Kept an eye on Sears Tower vis­i­tors

Former Green Beret also served as deputy mayor of Bol­ing­brook

Chicago Sun-Times - - REMEMBERING - BY MAU­REEN O’DON­NELL Staff Re­porter Email: mod­on­nell@ sun­times. com Twit­ter: @ sun­time­so­bits

It was just an­other day at the of­fice for Leroy Brown when he ducked for cover from an FALN bomb, escorted Michael Jack­son to the Sky­deck or helped evac­u­ate thou­sands of peo­ple from 110 floors or so after the 9/ 11 at­tacks.

For 33 years, Mr. Brown was a fa­mil­iar pres­ence at 233 S. Wacker, known as the Sears Tower when he worked there from 1973 un­til he re­tired in 2006.

A 6- foot- 5- inch former Green Beret, the se­cu­rity com­man­der greeted vis­i­tors from around the world with a smile and “Can I help you?” All the while, his eyes kept scan­ning the peo­ple com­ing and go­ing — roughly 25,000 a day.

Mark Spencer said he once watched the former high school basketball stand­out tackle a man who’d jumped on a Sears Tower es­ca­la­tor to flee a rob­bery.

“Mr. Brown took that guy down with au­thor­ity and held him wait­ing for the po­lice,” said Spencer, former spokesman for the op­er­a­tors of the build­ing now known as Willis Tower.

“When he walked into a room, it was like look­ing at a movie star,” said Scott Row­ell, who main­tained the tower’s el­e­va­tors.

After Mr. Brown re­tired, he was a deputy mayor of Bol­ing­brook as well as a vil­lage trustee, Fire and Po­lice Board com­mis­sioner and safety co­or­di­na­tor for the Val­ley View School Dis­trict. He also hosted a lo­cal ca­ble news show, “Bridg­ing the Gap,” and started “Joyfest,” a Chris­tian mu­sic fes­ti­val.

“He was prob­a­bly the most pop­u­lar man in the his­tory of Bol­ing­brook,” said Mayor Roger Claar.

Mr. Brown, 73, died Oct. 31 at Ed­ward Hos­pi­tal in Naperville. It’s be­lieved he suf­fered mini- strokes after car­diac by­pass surgery, ac­cord­ing to his son, also named Le- roy Brown.

Mr. Brown grew up in Clarksville, Ten­nessee, where he tended chicken, cat­tle and pigs on a fam­ily farm that was a way sta­tion for African- Amer­i­can trav­el­ers at a time they weren’t al­lowed to en­ter white restau­rants or ho­tels.

He played basketball for the Burt High School Tigers un­der renowned coach Davey “The Wiz” Whit­ney, play­ing on the team that won the 1961 Na­tional Ne­gro High School Basketball Cham­pi­onship.

He earned a basketball schol­ar­ship to Phi­lan­der Smith Col­lege in Lit­tle Rock, Arkansas, later grad­u­at­ing from Austin Peay State Uni ver­sity in Clarksville.

In the 1960s, Mr. Brown joined the Army, where he served in the Spe­cial Forces. He didn’t like to talk about Viet­nam, ac­cord­ing to his son Leroy, who re­called him be­ing shaken after they saw the 1986 movie “Pla­toon.”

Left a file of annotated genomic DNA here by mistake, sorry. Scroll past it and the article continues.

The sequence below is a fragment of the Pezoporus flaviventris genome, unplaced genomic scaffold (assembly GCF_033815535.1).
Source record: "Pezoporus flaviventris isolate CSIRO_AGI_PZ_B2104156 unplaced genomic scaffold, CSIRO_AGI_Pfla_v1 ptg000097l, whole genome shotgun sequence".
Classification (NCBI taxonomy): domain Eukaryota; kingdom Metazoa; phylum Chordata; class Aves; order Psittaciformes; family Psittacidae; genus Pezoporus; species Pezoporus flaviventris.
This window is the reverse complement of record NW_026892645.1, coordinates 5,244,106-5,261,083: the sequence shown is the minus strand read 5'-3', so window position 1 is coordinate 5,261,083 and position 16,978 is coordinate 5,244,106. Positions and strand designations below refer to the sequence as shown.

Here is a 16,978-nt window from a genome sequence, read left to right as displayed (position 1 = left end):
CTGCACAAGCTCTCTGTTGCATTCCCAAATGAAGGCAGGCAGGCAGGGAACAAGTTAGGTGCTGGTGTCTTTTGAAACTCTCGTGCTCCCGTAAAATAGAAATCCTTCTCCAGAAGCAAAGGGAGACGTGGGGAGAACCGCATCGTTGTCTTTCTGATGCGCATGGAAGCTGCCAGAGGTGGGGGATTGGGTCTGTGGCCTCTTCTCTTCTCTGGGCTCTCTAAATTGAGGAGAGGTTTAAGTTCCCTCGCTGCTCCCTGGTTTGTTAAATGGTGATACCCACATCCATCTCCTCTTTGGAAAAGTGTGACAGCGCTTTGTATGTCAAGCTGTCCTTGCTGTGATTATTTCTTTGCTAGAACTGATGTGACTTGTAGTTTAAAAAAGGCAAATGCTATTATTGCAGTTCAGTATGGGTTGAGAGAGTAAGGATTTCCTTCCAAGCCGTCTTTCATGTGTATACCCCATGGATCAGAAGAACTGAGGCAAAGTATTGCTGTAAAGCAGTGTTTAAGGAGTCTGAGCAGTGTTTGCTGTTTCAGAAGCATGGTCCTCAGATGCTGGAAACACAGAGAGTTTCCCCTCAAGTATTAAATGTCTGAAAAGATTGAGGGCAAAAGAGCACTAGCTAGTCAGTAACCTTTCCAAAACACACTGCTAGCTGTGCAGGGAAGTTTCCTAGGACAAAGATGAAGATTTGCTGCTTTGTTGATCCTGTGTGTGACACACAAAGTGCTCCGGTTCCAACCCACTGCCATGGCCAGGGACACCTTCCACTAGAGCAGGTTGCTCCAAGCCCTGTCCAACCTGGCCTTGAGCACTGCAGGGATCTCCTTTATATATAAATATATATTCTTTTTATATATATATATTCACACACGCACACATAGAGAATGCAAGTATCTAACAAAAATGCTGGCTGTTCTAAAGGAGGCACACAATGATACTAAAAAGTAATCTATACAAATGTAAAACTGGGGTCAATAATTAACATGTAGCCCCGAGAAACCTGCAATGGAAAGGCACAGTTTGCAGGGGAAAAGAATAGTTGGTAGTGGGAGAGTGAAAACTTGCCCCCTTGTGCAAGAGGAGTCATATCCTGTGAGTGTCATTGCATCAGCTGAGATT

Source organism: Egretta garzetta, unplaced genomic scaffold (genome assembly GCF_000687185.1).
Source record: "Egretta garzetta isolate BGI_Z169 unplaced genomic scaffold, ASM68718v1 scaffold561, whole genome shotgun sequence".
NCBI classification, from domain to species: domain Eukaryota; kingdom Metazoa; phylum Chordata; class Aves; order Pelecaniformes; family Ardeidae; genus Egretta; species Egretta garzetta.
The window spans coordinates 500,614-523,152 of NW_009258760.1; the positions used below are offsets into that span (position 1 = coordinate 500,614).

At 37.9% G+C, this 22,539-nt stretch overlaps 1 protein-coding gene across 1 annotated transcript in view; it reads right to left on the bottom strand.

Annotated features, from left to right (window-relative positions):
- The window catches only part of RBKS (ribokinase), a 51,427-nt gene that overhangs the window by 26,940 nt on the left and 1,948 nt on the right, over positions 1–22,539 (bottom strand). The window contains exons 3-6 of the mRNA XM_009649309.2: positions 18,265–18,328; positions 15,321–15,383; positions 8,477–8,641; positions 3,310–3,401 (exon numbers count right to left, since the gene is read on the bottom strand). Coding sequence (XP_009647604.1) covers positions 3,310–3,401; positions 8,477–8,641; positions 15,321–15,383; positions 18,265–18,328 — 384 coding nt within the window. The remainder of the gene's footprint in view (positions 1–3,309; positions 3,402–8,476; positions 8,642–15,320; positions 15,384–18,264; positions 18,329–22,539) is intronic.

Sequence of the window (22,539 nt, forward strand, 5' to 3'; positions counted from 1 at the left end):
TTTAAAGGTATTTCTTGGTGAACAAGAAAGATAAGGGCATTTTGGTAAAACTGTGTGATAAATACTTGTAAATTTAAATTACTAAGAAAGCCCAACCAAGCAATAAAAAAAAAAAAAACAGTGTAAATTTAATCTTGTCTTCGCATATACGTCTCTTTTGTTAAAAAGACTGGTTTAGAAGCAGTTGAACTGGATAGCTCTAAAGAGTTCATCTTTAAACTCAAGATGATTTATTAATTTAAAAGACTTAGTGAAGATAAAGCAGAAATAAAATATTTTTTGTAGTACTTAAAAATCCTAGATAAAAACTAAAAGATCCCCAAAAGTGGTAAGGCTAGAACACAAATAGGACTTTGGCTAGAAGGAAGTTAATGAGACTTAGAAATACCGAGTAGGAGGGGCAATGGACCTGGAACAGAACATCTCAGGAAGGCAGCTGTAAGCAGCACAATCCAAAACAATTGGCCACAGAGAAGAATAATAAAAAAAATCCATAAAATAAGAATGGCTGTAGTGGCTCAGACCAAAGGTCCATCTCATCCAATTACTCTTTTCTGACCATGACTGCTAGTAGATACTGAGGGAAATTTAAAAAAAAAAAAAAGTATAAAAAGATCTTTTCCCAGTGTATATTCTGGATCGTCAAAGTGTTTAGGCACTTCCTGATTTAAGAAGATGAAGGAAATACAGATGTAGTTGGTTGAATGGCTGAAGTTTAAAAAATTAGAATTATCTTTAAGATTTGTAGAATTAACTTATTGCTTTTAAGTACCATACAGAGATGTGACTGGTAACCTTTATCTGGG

In 1975, he sur­vived an ear­ly­morn­ing bomb­ing that blew out 60 win­dows of the Sears Tower. A Puerto Ri­can na­tion­al­ist group, the FALN — the Span­ish ab­bre­vi­a­tion for the group call­ing it­self the Armed Forces of Na­tional Lib­er­a­tion — claimed re­spon­si­bil­ity.

Mr. Brown cred­ited his sur­vival to God and a well- timed call from Pa­tri­cia, his wife of 51 years, who said, “That was the Holy Spirit that woke me up” to call him at work.

“The win­dows shat­tered and would have cut me to shreds had I not gone be­hind the ce­ment [ pil­lar] to an­swer the phone,” he told the news­pa­per Sub­ur­ban Life in 2011.

At the Sears Tower after the 9/ 11 at­tacks in New York City, Wash­ing­ton and Penn­syl­va­nia, peo­ple “were run­ning out of the build­ing and run­ning in to the stair­wells,” said Row­ell, but Mr. Brown re­mained calm and helped or­ga­nize an orderly evac­u­a­tion.

He also had to deal with dare­devil climbers. In 1999, French­man Alain Robert, nick­named “Spi­der­man,” as­cended the Sears Tower. At the top, “I was there to greet him,” Mr. Brown told WBBM- TV.

In 1981, Dan Good­win, aka “Spi­der Dan,” scaled the build­ing. Mr. Brown kept the suc­tion cups Good­win used in his climb, rel­a­tives said.

The dis­ci­pline he learned in the mil­i­tary was taught at home. “I couldn’t start my day with­out mak­ing the bed,” said his son Leroy.

Mr. Brown was a head usher at St. Fran­cis of As­sisi Catholic Church and “woke up at 3 o’clock ev­ery day to read his Bi­ble,” said Leroy Brown.

He was a good sport when peo­ple asked him about the 1973 Jim Croce song “Bad, Bad Leroy Brown” about a 6- foot- 4 Chicagoan who’s “the bad­dest man in the whole damned town.”

“He didn’t par­tic­u­larly like the song,” said Claar, who nev­er­the­less some­times got DJs to play it to get a rise out of his friend.

Mr. Brown is also sur­vived by an­other son, Jef­frey, and five grand­chil­dren. Vis­i­ta­tion is sched­uled 2 to 6 p. m. Thurs­day at Bol­ing­brook’s St. Fran­cis of As­sisi church, with a prayer ser­vice there from 6: 30 to 8: 30 p. m. He is to lie in state at the church from 9 a. m. un­til a 10 a. m. fu­neral Mass Fri­day. Burial will fol­low at Hill­crest Ceme­tery.

Leroy Brown served in the Army Spe­cial Forces — the Green Berets.

Flags flew at half- staff in Bol­ing­brook after the death of Leroy Brown, a deputy mayor and vil­lage trustee who was a se­cu­rity com­man­der at the Sears Tower un­til he re­tired in 2006.

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